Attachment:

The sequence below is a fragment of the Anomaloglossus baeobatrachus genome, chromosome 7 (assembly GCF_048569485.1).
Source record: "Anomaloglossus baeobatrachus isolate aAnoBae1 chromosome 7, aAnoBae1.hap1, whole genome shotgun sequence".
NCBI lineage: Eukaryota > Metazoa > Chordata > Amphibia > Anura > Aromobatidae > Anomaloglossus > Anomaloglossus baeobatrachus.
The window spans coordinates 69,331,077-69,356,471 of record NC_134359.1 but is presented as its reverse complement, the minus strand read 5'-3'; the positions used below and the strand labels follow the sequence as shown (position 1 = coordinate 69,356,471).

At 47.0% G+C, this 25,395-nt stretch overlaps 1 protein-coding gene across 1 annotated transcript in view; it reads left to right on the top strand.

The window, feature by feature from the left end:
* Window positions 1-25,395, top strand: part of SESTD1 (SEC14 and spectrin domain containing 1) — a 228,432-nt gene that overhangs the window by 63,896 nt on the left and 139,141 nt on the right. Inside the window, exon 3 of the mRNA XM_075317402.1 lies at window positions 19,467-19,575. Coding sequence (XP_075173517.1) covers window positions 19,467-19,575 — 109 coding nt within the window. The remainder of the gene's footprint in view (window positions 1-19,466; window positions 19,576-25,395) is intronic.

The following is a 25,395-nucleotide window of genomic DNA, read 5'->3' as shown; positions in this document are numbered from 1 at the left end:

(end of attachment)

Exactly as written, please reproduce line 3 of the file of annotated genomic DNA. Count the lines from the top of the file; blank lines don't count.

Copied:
NCBI lineage: Eukaryota > Metazoa > Chordata > Amphibia > Anura > Aromobatidae > Anomaloglossus > Anomaloglossus baeobatrachus.